00:14 COMM: Did you ever wish your child would never
00:18 CHARLENE: It was like having a newborn baby
he was so tiny and looked human-like.
00:24 COMM: Imagine looking after a toddler for
the next forty years.
00:28 LISA: She's my kid for the rest of my life
00:31 COMM: For some families, this is a reality.
Their very own forever baby. A monkey baby.
00:38 AUDREY: I’m a monkey mom that’s my identity.
00:41 KID: He's like a human baby that doesn’t
00:43 COMM: But the dream can turn into a nightmare.
00:47 VET: I don’t feel they make good pets.
00:53 SEAN: The safety of the family is my top priority
00:53 EX MONKEY MOM: She would bite me to the point
that she would draw blood, I would lose skin.
00:58 KARI: They are wild animals and they bite.
01:09 COMM: There are around 15,000 primates owned
in America. And many are more than just pets. They’re “Monkids”.
01:17 LISA: no she's not my pet, she's my companion
01:20 COMM: Adopting monkeys as surrogate babies
is a growing phenomenon in the USA. The monkid community are devoted to these non-human primates
and see them as part of the family.
01:30 AUDREY: They’re my daughters, my adopted
daughters. Just a love that you can’t explain.’ JUSTINE: my goodness me! hello!
01:41 COMM: But many believe the monkid trend is
out of control and are concerned about cruelty to the monkey and danger to the humans.
01:50 KARI: The surrogate child pet monkey phenomenon
is not new, its just had a resurgence and it is getting so out of proportion its really
02:01 COMM: This family has discovered just how
dangerous monkeys can be.
02:07 COMM: In the town of Norfolk in Virginia,
thirty one year old Sean lives with his pregnant wife Sherry and daughters Jaelyn aged six
and Brianna aged four.
02:17 SEAN: Reason for wanting a monkey stared when
I was a little kid… my father always had animals he grew up in Africa and he was always
around wild animals that’s where my fascination began
02:31 COMM: Seans family couldn’t afford a monkey
baby, which can cost $5,000 or more so they bought an adult male capuchin for $500 a few
months ago. But it’s only now that they are really starting to pay.
02:45 COMM: Shalad is an 8 yr old capuchin monkey
who has had four previous owners. He’s a biter and a challenge for Sean
02:54 SEAN: The ad we responded to said ‘Breeder
monkey’ not good for a good pet well I’m a stubborn guy and figured we could change
him. Nothing is mean forever. Dangerous animals have always fascinated me because there’s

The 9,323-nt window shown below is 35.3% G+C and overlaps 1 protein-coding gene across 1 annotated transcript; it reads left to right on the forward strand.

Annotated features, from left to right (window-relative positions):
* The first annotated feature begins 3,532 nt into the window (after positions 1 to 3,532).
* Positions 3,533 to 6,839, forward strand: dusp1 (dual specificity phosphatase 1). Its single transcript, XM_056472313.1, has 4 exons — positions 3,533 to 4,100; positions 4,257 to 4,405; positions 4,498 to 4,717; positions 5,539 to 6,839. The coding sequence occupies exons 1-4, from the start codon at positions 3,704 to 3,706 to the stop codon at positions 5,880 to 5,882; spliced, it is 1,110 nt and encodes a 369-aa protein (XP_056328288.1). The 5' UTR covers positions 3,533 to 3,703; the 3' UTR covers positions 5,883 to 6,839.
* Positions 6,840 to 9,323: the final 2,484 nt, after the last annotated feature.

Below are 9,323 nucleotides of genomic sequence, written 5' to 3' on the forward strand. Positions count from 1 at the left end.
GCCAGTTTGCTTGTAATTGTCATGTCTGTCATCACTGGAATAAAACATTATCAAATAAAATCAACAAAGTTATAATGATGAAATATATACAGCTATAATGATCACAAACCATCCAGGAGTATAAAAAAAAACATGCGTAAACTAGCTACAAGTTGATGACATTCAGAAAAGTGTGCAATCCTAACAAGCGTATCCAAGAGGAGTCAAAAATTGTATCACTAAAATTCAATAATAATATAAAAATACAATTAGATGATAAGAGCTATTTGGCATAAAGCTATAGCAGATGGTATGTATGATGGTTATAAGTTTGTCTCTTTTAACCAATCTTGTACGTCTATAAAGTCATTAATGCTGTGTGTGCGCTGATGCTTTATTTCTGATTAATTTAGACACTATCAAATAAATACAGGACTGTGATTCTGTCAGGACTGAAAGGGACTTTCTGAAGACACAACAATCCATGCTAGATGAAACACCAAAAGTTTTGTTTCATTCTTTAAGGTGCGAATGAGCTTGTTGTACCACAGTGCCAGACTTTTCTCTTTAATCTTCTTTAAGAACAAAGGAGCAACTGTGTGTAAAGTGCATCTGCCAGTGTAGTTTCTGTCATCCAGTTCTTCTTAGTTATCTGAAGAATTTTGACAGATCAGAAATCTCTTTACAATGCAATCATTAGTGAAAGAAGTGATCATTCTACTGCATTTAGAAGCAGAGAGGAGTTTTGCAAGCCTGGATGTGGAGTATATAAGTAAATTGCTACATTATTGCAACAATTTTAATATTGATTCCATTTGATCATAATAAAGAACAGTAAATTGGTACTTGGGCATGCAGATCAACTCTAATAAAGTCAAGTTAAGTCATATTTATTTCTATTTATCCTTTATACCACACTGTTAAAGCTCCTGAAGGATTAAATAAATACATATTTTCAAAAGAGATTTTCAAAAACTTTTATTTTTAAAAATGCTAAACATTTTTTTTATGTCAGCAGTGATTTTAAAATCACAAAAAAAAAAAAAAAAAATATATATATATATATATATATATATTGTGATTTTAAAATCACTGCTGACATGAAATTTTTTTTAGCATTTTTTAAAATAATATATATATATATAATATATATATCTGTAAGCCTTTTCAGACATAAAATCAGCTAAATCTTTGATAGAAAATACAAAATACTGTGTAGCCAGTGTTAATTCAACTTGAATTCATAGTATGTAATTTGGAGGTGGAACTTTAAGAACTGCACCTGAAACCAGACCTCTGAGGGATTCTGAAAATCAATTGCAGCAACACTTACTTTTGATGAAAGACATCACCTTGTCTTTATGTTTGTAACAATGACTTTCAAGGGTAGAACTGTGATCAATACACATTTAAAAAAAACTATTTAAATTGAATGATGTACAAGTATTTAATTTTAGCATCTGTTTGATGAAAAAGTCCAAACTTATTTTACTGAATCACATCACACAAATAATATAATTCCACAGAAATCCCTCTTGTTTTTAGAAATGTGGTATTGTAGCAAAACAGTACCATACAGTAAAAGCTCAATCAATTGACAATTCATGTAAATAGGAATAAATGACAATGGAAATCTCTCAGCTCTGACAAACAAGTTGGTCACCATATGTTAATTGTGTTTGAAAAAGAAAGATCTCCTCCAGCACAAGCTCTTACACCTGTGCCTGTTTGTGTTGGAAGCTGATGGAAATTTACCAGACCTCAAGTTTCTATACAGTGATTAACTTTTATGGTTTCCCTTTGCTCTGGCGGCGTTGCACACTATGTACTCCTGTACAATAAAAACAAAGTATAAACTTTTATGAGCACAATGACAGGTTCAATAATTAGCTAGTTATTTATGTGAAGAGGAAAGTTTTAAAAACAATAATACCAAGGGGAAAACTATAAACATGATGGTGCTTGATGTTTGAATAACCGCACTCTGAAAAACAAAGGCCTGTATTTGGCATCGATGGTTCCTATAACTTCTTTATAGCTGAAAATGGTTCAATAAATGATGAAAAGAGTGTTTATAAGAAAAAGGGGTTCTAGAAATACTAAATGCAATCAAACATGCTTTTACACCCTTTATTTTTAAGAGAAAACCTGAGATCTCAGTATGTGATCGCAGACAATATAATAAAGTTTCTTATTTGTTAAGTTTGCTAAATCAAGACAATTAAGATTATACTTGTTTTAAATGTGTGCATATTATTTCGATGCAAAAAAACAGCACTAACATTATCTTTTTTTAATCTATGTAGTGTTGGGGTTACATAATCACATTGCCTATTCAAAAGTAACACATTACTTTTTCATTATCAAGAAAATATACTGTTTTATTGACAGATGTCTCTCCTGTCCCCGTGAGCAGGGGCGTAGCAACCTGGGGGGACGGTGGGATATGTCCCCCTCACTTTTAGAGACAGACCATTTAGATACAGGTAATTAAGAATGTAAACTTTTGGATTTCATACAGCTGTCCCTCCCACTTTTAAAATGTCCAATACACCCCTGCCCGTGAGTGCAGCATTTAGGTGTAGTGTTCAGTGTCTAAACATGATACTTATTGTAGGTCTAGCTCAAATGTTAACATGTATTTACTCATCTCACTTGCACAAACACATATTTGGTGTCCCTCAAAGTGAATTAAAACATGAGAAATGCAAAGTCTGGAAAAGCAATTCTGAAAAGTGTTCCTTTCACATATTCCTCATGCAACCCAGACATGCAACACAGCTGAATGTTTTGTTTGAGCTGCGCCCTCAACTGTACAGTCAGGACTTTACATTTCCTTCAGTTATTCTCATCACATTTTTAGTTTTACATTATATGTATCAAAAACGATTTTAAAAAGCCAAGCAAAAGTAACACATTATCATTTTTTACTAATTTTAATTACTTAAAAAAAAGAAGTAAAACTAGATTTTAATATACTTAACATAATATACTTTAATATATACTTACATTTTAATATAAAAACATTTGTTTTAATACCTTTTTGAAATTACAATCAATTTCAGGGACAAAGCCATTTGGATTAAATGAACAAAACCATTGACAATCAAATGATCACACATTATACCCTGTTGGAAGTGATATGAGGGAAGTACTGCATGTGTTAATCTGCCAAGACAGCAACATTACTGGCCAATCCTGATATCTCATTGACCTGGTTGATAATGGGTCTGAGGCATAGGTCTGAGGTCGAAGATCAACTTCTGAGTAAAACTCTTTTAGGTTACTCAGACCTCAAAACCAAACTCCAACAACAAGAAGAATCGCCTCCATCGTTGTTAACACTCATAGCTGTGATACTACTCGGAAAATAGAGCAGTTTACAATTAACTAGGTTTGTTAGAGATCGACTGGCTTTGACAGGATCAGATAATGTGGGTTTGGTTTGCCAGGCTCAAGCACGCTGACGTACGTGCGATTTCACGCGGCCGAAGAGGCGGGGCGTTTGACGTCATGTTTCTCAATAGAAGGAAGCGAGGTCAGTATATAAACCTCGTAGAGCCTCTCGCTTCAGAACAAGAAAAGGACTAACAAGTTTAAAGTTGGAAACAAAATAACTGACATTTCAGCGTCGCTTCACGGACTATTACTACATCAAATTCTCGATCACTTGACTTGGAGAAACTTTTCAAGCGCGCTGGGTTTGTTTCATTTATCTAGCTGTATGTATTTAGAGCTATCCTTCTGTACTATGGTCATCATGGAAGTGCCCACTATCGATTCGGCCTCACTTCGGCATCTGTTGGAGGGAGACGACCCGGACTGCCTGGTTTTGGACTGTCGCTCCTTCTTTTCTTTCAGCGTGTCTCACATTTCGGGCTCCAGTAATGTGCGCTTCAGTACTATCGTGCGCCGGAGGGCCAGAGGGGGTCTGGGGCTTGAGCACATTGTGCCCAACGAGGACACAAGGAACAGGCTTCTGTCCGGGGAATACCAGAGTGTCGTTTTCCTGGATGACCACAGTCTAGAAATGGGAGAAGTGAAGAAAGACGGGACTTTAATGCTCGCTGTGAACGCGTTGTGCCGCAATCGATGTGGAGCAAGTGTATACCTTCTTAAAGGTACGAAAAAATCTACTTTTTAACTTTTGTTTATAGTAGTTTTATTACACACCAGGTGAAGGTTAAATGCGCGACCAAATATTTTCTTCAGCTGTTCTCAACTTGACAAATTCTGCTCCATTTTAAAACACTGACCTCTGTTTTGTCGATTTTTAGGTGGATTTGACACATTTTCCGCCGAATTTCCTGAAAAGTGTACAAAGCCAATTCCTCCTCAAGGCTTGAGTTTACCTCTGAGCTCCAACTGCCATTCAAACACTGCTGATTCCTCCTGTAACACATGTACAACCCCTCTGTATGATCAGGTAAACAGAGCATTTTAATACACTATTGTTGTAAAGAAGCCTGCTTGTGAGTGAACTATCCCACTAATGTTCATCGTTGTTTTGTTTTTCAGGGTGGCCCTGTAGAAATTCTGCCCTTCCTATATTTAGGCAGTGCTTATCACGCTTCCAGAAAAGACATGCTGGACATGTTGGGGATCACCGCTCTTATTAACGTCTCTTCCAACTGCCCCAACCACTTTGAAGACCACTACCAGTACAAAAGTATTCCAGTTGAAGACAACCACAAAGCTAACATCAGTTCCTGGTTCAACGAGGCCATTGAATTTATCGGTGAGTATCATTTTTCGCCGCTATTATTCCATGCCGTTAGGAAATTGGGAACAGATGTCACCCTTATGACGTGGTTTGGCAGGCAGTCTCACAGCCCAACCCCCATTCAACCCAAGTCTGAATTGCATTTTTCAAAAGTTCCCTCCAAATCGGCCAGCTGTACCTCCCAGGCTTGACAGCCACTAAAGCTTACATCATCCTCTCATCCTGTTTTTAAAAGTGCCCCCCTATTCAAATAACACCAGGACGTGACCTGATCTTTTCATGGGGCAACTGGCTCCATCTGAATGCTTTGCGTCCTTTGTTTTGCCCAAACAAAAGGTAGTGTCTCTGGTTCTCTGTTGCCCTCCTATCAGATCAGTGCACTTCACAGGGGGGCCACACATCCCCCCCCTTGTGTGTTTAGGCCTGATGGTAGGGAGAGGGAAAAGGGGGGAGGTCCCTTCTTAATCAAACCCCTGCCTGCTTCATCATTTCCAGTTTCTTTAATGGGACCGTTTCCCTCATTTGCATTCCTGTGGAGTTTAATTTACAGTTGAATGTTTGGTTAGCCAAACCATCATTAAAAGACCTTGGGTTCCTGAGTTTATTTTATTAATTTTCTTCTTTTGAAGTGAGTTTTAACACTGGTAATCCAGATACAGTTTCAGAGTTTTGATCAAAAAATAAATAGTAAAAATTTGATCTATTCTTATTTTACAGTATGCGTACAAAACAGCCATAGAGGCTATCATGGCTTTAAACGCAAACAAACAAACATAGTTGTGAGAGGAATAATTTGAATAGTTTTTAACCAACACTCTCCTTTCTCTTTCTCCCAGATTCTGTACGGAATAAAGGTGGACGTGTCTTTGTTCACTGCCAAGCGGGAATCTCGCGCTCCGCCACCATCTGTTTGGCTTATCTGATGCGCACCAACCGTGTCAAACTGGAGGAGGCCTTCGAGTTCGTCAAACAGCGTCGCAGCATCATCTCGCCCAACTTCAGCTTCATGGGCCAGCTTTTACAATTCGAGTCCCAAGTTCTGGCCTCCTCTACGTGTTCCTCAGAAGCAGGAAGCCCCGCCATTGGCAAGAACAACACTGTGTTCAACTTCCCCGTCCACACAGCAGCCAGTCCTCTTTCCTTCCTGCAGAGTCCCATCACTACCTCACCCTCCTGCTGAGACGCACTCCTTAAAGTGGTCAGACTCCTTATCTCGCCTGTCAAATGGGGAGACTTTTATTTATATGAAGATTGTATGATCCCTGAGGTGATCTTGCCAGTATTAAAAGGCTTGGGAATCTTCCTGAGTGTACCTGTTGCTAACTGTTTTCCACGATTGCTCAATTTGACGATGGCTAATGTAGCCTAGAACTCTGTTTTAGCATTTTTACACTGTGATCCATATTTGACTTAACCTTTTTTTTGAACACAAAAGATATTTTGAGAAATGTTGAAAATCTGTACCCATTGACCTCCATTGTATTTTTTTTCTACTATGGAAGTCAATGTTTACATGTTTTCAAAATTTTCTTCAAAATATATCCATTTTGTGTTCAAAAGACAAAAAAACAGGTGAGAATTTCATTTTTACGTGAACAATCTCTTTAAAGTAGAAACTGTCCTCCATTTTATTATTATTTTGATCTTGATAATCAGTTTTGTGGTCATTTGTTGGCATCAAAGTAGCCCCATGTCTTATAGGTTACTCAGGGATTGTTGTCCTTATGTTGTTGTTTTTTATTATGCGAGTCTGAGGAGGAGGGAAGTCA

always the risk. After a week I went into the cage and physically grabbed him out and
I was covered in blood because he kept chewing on me and scratching me it was painful…he
would totally rip me apart.’
03:46 COMM: Sean’s kids were excited when their
Dad first brought home a monkey.
03:50 KID: I was so happy when we got him because
he was so cute when he was in his play room
03:58 COMM: But Shalad wasn’t the cuddly plaything
they had hoped for.
04:02 SEAN: Remember when he used to bite me? and
scratch me? and how you guys were scared to go near him?
SHERRY: and you guys called him ‘crazy shalad’? SEAN: and he would be in the cage and he would
scream at you? KID: he’d been biting and scratching him
and I was scared. Dad was trying to talk to mom and he attacked dad.
04:26 COMM: Part of civilizing Shalad is keeping
him in diapers.
04:29 SEAN: come on, lets get your diaper changes.
04:46 COMM: Monkid parents use diaper for their
own convenience but that can mean owners have to change them for forty years.
04:54 COMM: To try and calm Shalad down he has had
what the monkid community call “alterations”. Shalad had already had his adult canine teeth
pulled out by previous owners.
05:07 SEAN: we did neuter him a few weeks ago and
it calmed him down dramatically.
05:15 COMM: Altering a monkey by having it neutered
and removing it’s teeth may give the owner an easier life but it’s not natural for
05:23 KARI: they’re trying to change what they
are into something else to make them into this little human, they aren’t little humans
they are wild animals and they bite
05:34 COMM: What Sean didn’t realise was that
this new family member would start choosing sides in his human family.
05:44 SEAN: With me and sherry, err, its, her gets
very aggressive when we’re both in the same room, if he’s in the cage and she gets close